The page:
# How far do electrons go in an antenna?

Do you know what is the distance electrons cover in an antenna during the production of a radio wave?

Does the extension of the oscillation vary with the frequency or the power of the radiation? Is there a relation with amplitude?

If, as I suspect, the width of the oscillation does not exceed 1 cm, can you explain why the same (any) radiowave cannot be effectively produced by a short antenna? Why a good antenna must be (half) the length of the wave, if the electrons cannot possibly oscillate from one end to the other?

I will answer the last question first because I get an unexpected answer to the first question.
An antenna can be thought of as having an impedance - a resistive component and a reactive component.
Power is transmitted to an antenna via a transmission cable which will have its own characteristic impedance often $50$ or $75 \Omega$ from the transmitter which in turn will have a characteristic output impedance..

For maximum power transfer from the transmission line to the antenna there must be an impedance match.
If that does not happen then there will be a reflection and power will be sent back to the transmitter which is undesirable.

The best scenario is to have the impedance of the antenna purely resistive and equal to the impedance of the transmission line.

The impedance of an antenna depends on many factors including the length of the antenna, the geometry of the antenna, the diameter of the conductors which make up the antenna etc.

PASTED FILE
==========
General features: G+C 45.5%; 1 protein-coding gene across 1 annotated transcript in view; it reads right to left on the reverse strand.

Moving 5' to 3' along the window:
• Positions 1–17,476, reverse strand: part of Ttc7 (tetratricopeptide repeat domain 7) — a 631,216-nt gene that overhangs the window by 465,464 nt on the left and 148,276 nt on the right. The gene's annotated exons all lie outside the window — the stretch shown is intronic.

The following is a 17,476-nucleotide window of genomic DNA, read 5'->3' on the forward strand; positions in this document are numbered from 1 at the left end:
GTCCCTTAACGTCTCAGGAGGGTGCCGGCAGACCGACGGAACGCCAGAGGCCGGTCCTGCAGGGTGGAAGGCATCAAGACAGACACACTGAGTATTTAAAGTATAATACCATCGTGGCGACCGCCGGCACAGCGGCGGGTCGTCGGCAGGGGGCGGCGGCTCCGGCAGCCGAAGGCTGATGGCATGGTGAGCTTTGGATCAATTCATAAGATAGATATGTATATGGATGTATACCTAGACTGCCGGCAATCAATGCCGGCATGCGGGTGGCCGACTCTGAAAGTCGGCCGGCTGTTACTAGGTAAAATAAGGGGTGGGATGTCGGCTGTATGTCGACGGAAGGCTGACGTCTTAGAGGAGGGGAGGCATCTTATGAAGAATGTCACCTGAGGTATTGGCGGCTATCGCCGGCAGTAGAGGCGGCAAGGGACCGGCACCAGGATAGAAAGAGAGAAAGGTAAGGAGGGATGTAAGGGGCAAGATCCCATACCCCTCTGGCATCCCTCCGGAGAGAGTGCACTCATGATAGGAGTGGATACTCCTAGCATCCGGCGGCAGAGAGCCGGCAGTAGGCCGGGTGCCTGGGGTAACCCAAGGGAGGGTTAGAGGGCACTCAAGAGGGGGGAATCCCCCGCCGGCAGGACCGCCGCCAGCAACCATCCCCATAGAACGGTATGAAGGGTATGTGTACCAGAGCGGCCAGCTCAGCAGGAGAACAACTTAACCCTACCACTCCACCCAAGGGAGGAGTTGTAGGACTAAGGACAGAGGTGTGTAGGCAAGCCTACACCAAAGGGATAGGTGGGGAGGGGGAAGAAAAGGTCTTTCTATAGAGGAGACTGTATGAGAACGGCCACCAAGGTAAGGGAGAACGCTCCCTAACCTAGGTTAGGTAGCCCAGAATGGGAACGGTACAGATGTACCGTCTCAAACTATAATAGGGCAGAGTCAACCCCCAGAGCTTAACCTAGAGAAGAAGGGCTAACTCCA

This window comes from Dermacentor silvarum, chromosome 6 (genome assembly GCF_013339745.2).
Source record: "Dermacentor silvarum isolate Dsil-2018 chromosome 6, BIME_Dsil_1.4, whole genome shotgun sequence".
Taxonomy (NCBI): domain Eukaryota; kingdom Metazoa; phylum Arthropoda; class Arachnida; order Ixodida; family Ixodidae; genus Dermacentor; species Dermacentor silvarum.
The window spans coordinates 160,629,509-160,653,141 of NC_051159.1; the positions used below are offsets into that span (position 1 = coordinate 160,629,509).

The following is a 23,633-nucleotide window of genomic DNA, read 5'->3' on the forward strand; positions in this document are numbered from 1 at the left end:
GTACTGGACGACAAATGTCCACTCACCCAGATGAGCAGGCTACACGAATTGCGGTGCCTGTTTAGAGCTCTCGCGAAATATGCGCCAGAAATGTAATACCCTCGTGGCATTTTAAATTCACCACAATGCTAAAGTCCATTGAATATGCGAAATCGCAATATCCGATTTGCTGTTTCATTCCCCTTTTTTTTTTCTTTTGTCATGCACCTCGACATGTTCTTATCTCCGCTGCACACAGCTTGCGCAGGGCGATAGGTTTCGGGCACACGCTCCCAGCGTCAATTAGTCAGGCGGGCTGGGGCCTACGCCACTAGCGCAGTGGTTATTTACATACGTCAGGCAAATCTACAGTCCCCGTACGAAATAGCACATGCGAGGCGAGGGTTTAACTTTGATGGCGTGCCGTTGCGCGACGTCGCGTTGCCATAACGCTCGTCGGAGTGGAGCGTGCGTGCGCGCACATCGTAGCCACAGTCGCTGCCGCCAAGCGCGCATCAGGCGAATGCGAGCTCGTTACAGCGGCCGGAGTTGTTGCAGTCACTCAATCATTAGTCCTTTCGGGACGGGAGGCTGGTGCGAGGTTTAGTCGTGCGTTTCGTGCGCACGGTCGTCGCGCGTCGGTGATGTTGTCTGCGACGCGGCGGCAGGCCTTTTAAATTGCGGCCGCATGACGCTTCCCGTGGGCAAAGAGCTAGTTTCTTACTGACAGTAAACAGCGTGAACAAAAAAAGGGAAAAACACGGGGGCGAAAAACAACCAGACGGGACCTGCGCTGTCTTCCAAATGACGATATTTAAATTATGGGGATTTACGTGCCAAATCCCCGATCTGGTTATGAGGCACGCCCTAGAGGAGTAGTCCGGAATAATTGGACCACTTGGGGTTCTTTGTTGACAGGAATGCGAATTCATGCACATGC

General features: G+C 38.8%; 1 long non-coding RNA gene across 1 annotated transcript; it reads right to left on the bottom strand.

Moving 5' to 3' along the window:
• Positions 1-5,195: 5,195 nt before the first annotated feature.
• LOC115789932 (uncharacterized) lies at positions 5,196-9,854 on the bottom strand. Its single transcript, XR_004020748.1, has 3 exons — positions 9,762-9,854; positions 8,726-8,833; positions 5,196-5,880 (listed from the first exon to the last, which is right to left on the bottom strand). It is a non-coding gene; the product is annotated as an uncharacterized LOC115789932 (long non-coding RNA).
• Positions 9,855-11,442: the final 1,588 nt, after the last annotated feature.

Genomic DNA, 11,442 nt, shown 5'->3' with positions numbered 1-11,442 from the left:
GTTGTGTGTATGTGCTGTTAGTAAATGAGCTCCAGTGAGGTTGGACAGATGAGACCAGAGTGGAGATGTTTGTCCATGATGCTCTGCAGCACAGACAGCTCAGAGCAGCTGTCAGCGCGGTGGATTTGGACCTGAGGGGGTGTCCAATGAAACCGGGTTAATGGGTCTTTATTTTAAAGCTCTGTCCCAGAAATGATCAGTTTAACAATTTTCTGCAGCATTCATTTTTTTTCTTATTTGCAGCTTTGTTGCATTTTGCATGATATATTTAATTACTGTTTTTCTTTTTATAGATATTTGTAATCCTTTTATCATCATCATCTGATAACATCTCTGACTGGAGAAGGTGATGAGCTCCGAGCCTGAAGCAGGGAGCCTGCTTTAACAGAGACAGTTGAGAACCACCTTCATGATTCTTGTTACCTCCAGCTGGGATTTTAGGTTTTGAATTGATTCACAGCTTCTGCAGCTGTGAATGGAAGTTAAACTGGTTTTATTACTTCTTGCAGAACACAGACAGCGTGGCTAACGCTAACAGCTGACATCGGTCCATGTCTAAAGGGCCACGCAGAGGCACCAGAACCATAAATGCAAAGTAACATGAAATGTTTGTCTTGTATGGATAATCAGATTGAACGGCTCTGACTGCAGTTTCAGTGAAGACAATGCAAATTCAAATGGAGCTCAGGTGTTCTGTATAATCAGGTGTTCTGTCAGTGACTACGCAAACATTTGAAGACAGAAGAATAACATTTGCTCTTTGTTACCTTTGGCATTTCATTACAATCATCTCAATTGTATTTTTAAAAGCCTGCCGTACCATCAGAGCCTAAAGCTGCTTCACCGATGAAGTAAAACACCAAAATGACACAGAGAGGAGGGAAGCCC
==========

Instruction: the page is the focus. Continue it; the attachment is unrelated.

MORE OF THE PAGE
The graph below shows how the impedance of an antenna varies with its length.

If the length of the dipole is very small compared with the wavelength of the radio wave then the impedance of the antenna (low resistance and very high capacitive reactance) will be a total mismatch for the transmitter. transmitting cable and so the antenna would be a very inefficient radiator.

The following graph is an expanded portion of the graph above.

If the dipole had a length of exactly half a wavelength then its resistance would be quite close to that of transmission cables but there would be some inductive reactance.
The solution is to reduce the length of the dipole until its impedance is purely resistive.
So half wave dipoles are always shorter than half a wavelength.

For the amplitude of motion of an electron I have used the equation $I = n e v A$ where $I$ is the current, $n$ the charge carrier density, $e$ the charge on the charge carrier (electron), $v$ the speed of the charge carrier and $A$ the area of the conductor neglecting the skin effect.

Putting some numbers in $v = \dfrac{I}{neA} = \dfrac {1}{8.48 \times 10^{-28}\times 1.6 \times 10 ^{-19} \times 10^{-5}}\approx 7 \times 10^{-6} \rm m\,s^{-1}$ where the maximum current is $1 \rm A$ passing through a copper conductor of cross-sectional area $10^{-5} \,m^2$

Assuming the motion to be simple harmonic then the maximum displacement is
$\dfrac{v}{2 \pi f} = \dfrac{7 \times 10^{-6}}{2 \pi 10^6} \approx 10^{-12} \rm \, m$ for a $1\,\rm MHz$ signal.
This seems rather small to me.

• @lambertwhite I think that you are asking about bandwidth so look up the following antennas to see that by careful design one change the bandwidth (and directivity) of an antenna: dipole, Yagi, log-periodic etc. – Farcher Mar 8 '17 at 7:06